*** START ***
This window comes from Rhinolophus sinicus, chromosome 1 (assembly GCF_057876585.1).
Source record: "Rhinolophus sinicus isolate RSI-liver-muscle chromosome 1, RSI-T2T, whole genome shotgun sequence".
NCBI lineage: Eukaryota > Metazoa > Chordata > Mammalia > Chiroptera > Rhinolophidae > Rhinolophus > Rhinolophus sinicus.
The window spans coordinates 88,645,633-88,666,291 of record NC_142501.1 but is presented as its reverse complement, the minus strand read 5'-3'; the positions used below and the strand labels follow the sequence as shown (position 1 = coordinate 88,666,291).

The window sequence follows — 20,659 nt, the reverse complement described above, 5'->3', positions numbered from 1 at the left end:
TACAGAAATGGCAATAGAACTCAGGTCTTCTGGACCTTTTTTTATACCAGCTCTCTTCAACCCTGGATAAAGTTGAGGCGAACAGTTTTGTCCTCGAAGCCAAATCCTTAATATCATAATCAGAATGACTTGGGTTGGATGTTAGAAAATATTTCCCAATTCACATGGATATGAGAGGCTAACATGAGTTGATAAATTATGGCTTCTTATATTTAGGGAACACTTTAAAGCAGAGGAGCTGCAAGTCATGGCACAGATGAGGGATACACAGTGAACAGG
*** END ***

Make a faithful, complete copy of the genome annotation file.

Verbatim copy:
This window comes from Rhinolophus sinicus, chromosome 1 (assembly GCF_057876585.1).
Source record: "Rhinolophus sinicus isolate RSI-liver-muscle chromosome 1, RSI-T2T, whole genome shotgun sequence".
NCBI lineage: Eukaryota > Metazoa > Chordata > Mammalia > Chiroptera > Rhinolophidae > Rhinolophus > Rhinolophus sinicus.
The window spans coordinates 88,645,633-88,666,291 of record NC_142501.1 but is presented as its reverse complement, the minus strand read 5'-3'; the positions used below and the strand labels follow the sequence as shown (position 1 = coordinate 88,666,291).

The window sequence follows — 20,659 nt, the reverse complement described above, 5'->3', positions numbered from 1 at the left end:
TACAGAAATGGCAATAGAACTCAGGTCTTCTGGACCTTTTTTTATACCAGCTCTCTTCAACCCTGGATAAAGTTGAGGCGAACAGTTTTGTCCTCGAAGCCAAATCCTTAATATCATAATCAGAATGACTTGGGTTGGATGTTAGAAAATATTTCCCAATTCACATGGATATGAGAGGCTAACATGAGTTGATAAATTATGGCTTCTTATATTTAGGGAACACTTTAAAGCAGAGGAGCTGCAAGTCATGGCACAGATGAGGGATACACAGTGAACAGG